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“She’s really tough on people, and she hasn’t figured out a way to have relationships in other parts of the administration, which is how you do your job,” said one official familiar with the staffing issues. “The morale problem is more about that than anything else. Other agencies aren’t having these kinds of departures.”

Naturally, Tai’s supporters continue to back her with the same mind-numbing excuses that KJP brings to the podium in her defense of Biden. In spite of the defections and obvious failures in “agenda objectives,” a spokesperson for the trade representative’s office said this: “Three years on, there has been a robust continuity among staff members at USTR, with an impressive number still proudly working alongside the ambassador despite the rigors and sacrifices that come with public service. Ambassador Tai has complete confidence in her team’s ability to deliver on the President’s international economic agenda, one that positions the U.S. to compete and win on the global stage while putting American workers at the forefront of our trade policies.”

Another Tai ally, the always trustworthy Sen. Elizabeth Warren (D-Mass.), had this to say: “Katherine Tai follows through on President Biden’s directive that our trade policy must be employee-centered and focus on more investment here in the United States, particularly in growing our manufacturing base. It’s no surprise that people who spent their entire careers trying to row the boat in the opposite direction are not happy. With where the office goes now, it’s pretty hard for departing staff to go out and say that their problem is based on policy, and a lot easier to claim that they are leaving for other reasons. So, I’m just not buying it.”

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That said, Biden’s “worker-centered” trade agenda was designed politically to smooth over frayed relations with trading partners and also to attempt to win back blue-collar workers in battleground states. However, his ill-advised plans to reshape global trade rules haven’t alleviated any concerns from Democrats who worry that Trump will once again use trade issues as a hammer against them in the Midwest, a section of the country that could determine control of both Congress and the White House in November’s elections. Biden’s policies, combined with the personnel issues, are bringing to light that Trump’s America First policies accomplished their goals.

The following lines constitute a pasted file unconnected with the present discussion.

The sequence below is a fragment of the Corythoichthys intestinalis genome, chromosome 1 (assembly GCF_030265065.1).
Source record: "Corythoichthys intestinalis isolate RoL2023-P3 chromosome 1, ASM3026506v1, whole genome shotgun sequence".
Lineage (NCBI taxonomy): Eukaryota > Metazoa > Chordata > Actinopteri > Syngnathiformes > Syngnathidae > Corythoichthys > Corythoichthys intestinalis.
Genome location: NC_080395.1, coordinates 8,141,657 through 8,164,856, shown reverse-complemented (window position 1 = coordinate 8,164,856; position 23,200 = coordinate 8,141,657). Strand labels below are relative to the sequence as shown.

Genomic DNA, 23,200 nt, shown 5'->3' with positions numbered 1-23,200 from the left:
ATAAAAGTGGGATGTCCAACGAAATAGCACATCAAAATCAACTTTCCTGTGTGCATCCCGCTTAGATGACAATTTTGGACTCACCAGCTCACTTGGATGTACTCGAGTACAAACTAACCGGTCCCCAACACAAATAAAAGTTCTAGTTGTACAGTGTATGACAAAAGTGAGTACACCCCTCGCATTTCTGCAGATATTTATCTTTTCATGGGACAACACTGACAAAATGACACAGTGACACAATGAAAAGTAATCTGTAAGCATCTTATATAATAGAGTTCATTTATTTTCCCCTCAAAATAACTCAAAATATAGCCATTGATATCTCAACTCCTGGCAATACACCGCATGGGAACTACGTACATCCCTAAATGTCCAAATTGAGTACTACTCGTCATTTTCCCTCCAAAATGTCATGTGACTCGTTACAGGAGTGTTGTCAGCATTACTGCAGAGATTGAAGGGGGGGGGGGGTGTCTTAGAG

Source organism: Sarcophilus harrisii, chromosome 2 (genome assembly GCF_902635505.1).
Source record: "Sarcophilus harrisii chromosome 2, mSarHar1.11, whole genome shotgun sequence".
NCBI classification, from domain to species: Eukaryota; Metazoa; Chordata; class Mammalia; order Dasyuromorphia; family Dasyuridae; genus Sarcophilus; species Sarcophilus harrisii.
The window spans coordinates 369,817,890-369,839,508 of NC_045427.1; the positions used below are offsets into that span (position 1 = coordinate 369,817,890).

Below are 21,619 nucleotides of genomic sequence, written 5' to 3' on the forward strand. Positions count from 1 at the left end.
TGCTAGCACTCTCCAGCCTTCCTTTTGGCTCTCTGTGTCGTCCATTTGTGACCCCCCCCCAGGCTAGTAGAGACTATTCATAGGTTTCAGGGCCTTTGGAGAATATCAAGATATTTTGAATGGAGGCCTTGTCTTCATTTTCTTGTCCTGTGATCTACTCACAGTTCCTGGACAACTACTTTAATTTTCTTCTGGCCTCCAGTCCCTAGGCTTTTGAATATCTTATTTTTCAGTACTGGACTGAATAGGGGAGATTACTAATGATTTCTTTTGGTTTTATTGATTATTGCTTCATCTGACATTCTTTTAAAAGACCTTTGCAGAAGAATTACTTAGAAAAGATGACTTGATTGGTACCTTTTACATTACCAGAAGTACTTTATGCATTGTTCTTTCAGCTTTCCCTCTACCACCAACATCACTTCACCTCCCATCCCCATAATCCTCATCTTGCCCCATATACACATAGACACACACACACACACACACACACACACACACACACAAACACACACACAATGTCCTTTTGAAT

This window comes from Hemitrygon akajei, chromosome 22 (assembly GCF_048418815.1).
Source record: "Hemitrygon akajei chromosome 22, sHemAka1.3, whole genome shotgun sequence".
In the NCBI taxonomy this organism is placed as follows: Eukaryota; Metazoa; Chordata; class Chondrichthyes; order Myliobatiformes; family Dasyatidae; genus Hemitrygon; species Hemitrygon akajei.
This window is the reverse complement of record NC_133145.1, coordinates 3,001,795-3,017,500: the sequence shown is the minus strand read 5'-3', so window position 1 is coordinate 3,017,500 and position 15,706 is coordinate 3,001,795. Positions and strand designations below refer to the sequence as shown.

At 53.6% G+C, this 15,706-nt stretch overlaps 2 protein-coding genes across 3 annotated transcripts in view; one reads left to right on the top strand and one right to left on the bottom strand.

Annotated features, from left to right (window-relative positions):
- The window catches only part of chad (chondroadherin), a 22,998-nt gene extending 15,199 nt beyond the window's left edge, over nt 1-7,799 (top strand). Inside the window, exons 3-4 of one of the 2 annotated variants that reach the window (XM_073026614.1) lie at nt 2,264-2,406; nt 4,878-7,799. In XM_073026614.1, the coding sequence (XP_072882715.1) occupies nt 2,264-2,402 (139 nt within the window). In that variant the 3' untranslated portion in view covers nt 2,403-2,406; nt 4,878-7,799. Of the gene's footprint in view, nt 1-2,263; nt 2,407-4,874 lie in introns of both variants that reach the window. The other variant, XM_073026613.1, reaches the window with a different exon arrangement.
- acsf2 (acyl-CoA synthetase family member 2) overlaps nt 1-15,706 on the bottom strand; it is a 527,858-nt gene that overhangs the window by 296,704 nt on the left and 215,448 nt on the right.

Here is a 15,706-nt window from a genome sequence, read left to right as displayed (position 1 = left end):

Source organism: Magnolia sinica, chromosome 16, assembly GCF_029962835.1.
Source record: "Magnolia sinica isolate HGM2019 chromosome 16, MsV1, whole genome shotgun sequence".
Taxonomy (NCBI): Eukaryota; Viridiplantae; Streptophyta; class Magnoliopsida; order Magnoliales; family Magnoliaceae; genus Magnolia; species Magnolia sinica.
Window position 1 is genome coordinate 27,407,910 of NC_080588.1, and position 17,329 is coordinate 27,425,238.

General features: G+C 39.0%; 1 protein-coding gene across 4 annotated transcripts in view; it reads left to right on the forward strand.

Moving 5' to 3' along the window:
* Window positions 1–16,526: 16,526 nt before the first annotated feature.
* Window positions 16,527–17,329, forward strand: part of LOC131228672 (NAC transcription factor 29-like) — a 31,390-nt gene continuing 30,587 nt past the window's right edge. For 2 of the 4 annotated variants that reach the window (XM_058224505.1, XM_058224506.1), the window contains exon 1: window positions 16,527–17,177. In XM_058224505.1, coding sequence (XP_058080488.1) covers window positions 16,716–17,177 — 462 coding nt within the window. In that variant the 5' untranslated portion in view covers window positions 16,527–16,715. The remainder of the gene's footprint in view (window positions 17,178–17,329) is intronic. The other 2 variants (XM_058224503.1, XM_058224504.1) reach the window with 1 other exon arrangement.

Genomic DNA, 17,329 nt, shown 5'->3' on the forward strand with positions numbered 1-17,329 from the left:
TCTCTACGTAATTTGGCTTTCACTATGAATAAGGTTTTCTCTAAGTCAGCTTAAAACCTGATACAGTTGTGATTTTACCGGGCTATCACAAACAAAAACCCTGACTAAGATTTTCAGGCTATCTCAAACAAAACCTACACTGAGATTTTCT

That disconnect has forced USTR to freeze, abandon, or dramatically scale back its signature initiatives and negotiations, leaving some lawmakers and staffers frustrated. In particular, both Wyden and Sen. Sherrod Brown (D-Ohio) are outraged that this administration hasn’t come close to matching the Trump administration’s accomplishments on trade, like the binding labor and environmental standards that Democrats got inserted into the rewrite of NAFTA, which Trump signed in 2020.

“Sen. Brown and I have consistently said that you need the kind of proposal that you saw in the U.S.-Mexico-Canada Agreement where you open up markets for business and you have tough enforcement,” said Wyden, “and a lot of what’s been put up doesn’t meet that test.”

Trade is an essential part of any country’s economy. Trump consistently made America’s needs his priority. The Biden administration seems disinterested in America and more determined to satisfy a personal and far-left agenda. The results aren’t coming in, and the rats are abandoning the ship. The question is: Will the American public become aware or be misled heading into November? America needed strong leadership after Obama in 2016, and that need is ten-fold now.